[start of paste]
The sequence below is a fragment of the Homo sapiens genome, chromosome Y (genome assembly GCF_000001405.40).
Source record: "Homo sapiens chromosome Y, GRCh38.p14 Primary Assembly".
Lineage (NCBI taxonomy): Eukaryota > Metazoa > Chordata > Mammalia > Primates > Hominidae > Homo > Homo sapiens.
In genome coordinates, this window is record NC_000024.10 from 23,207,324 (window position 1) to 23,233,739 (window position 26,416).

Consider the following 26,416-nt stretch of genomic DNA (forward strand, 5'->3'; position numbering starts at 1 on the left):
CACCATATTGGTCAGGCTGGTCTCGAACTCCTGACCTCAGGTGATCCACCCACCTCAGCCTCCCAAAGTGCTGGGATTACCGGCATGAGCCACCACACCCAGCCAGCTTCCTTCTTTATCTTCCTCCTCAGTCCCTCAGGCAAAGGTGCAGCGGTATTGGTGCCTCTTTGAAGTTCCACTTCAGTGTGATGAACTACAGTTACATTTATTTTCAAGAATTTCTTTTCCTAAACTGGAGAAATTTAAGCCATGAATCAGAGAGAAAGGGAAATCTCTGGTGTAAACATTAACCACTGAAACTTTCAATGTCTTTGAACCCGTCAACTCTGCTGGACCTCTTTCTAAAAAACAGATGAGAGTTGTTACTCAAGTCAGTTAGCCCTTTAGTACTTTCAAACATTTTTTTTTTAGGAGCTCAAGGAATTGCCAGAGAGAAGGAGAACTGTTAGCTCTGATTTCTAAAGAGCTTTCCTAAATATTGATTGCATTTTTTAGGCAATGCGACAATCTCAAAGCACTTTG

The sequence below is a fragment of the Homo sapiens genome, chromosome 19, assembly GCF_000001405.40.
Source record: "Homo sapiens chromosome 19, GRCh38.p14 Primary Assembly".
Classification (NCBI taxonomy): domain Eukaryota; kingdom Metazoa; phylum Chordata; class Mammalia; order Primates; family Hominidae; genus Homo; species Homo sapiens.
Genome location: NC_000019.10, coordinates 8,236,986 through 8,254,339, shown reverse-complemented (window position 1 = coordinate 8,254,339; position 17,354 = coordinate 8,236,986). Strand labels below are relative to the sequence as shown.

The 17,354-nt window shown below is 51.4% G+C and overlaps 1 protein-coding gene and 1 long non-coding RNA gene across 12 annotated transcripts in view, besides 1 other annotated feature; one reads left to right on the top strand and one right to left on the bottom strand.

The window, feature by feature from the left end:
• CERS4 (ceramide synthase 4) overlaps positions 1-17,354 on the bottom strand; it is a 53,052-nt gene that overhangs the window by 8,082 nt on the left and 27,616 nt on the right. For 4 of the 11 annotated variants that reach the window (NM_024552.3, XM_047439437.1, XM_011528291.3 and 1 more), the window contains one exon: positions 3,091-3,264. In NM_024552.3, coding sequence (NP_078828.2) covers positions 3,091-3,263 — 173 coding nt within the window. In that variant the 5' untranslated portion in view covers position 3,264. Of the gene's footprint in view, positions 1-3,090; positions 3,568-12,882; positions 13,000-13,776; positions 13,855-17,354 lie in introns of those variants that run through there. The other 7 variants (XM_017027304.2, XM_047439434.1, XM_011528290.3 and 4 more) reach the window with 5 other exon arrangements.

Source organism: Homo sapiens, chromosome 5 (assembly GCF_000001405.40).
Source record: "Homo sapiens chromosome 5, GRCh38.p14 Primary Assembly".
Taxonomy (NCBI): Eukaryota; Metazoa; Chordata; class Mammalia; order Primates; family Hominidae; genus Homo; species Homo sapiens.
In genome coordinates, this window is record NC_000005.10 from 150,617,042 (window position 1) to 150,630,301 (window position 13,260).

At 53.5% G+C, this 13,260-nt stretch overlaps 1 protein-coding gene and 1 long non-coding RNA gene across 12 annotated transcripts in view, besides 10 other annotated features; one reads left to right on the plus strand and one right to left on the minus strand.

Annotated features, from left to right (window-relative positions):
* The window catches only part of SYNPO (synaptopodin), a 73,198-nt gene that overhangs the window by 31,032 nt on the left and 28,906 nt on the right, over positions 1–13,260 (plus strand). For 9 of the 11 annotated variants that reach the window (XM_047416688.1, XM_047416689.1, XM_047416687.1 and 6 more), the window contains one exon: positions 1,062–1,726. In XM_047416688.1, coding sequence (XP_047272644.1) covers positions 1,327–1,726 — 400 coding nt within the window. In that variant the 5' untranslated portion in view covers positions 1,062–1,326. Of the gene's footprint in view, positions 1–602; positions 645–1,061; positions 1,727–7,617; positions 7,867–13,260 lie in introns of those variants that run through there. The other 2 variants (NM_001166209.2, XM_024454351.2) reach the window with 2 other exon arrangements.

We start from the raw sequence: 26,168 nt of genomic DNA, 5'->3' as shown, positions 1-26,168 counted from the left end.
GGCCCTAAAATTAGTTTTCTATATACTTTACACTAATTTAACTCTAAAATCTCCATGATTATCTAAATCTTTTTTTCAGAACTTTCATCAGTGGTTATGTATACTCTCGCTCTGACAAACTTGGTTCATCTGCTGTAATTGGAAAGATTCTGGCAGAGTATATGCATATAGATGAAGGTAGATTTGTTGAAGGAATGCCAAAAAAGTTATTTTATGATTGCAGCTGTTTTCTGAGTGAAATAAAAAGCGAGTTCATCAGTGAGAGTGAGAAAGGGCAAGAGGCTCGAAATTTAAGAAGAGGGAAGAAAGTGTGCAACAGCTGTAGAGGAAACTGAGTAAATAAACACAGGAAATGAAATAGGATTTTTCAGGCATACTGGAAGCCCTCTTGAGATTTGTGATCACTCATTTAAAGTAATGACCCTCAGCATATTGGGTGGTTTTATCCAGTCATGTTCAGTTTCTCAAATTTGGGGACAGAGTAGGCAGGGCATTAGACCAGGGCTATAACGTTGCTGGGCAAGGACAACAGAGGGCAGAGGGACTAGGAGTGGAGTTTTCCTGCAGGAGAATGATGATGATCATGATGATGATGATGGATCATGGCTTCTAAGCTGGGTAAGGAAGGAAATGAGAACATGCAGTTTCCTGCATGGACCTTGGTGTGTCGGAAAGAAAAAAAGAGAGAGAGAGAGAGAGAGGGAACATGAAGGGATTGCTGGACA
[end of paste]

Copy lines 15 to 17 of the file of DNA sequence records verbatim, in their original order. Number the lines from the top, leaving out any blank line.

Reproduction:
Source record: "Homo sapiens chromosome 5, GRCh38.p14 Primary Assembly".
Taxonomy (NCBI): Eukaryota; Metazoa; Chordata; class Mammalia; order Primates; family Hominidae; genus Homo; species Homo sapiens.
In genome coordinates, this window is record NC_000005.10 from 150,617,042 (window position 1) to 150,630,301 (window position 13,260).